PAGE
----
Skill Development - General To Specific

We probably all know this by now, but let’s be sure…

When an athlete, especially a young athlete, is exposed to a new skill, there needs to be an awareness of the general overall volume and attention to the general pattern instead of being specific. 

For example,  if a new player is learning a skill pattern, it doesn’t need to be dialed into the precise nature of the particular skill right away. There will be a lot of variability in how the athlete moves in the initial stages. 

Over time, as the athlete becomes more proficient at the skill and less variability in the execution exists, the skill can become more specific and detailed. 

Kids learn the develop a skipping pattern reasonably young. It looks very general and doesn’t have a specific dialed-in pattern. When those same kids are in their fourth season on the track team many years later, their A-skip will be very dialed in and specific to that skill.

The same goes for shooting a basketball, dribbling a ball, or passing. Early on, these skills are about developing general awareness of the feel of the ball, the basic direction of the ball, and timing. As these general skills solidify, the coach can fine-tune the skills with specific demands.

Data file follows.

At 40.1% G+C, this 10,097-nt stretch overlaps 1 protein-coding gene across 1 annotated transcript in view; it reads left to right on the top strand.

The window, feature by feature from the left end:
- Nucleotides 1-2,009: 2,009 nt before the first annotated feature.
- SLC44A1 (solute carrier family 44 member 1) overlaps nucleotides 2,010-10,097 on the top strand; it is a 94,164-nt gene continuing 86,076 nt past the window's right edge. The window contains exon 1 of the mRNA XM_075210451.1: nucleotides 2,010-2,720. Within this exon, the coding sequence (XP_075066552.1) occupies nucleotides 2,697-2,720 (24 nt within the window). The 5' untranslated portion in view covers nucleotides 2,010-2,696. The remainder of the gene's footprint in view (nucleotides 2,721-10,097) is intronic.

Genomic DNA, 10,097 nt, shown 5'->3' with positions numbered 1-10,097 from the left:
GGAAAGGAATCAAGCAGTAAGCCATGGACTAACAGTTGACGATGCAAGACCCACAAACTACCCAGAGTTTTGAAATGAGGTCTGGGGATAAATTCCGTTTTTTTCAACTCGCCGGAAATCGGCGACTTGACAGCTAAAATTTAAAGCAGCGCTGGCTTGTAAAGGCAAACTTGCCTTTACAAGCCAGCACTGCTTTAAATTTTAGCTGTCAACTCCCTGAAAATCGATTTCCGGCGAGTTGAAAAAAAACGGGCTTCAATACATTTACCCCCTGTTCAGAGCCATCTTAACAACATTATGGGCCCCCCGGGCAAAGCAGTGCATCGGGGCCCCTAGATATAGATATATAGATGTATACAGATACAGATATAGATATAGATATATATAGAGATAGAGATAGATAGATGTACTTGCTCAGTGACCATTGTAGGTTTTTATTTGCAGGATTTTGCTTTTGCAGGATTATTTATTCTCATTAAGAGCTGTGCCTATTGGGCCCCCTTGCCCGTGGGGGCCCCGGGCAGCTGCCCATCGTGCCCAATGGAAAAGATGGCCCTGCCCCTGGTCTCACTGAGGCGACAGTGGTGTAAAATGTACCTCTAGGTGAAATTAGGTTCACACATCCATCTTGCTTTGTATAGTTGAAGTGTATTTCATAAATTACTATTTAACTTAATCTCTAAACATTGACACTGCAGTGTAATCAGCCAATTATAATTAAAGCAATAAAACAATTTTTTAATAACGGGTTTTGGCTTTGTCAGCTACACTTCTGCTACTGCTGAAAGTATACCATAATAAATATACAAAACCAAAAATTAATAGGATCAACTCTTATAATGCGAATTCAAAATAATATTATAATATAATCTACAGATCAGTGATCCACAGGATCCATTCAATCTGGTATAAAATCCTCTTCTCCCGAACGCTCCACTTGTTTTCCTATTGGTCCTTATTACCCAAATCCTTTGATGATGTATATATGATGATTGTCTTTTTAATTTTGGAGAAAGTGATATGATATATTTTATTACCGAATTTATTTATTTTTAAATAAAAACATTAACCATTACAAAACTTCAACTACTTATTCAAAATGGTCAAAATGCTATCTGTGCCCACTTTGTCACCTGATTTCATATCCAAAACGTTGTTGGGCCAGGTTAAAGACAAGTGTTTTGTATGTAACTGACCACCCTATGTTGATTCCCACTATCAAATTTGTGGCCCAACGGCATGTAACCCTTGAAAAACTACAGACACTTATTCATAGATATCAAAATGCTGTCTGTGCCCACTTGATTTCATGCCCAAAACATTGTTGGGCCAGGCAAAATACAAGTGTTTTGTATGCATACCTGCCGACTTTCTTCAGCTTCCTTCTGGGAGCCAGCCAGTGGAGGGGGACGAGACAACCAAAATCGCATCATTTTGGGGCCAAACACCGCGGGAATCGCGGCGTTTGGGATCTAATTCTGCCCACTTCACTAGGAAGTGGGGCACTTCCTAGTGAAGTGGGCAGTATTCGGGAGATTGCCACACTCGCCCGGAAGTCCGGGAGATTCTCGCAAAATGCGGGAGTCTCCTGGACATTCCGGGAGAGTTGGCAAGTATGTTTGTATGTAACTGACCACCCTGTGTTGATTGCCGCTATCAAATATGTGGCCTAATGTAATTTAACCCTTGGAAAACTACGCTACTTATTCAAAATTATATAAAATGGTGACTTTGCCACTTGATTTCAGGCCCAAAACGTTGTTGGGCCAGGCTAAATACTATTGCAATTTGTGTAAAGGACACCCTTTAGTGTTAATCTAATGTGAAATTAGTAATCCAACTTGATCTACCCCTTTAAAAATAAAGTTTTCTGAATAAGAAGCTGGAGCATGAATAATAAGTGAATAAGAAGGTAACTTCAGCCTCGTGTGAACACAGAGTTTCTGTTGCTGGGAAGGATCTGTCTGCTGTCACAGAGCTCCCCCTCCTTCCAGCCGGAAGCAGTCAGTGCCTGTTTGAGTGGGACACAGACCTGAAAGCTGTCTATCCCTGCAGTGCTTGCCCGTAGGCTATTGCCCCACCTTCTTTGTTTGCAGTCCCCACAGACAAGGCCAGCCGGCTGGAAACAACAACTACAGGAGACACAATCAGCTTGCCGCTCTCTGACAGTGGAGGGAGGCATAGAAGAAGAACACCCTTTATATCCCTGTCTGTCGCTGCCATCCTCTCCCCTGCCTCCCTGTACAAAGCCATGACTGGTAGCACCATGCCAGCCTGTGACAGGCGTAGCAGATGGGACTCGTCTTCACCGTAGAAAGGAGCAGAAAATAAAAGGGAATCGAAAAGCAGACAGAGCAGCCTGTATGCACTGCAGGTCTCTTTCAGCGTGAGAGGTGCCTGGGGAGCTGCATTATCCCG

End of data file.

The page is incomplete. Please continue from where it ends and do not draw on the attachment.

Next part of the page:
General development brings a large pool of pattern variation for one pattern. As the skill becomes more refined, the brain prunes the unused variations away, so there is less brain space on useless patterns. This happens automatically, meaning the coach doesn’t have to worry about being specific too soon. 

Being too specific too soon doesn’t allow the pattern to have flexibility. With flexibility, the athlete can grow into the type of skill pattern which suits them best. Too specific too soon takes this ability to shift, adapt, and adjust to growth, and strength increases away. 

Coaching is about knowing the rules of development and honoring them. Some athletes develop sooner, easier, and more accurately than others. This has to do with genetics and the overall environment as much as anything else. 

Keep it fresh, fun, and flexible, and results soon follow.  

Basketball on-court speed is all about general athleticism growing into specific basketball movements. Become a Certified Basketball Speed Specialist so you can offer your players what they need to be at their best when it matters most. 

Categories: art of coaching, basketball movement, basketball skills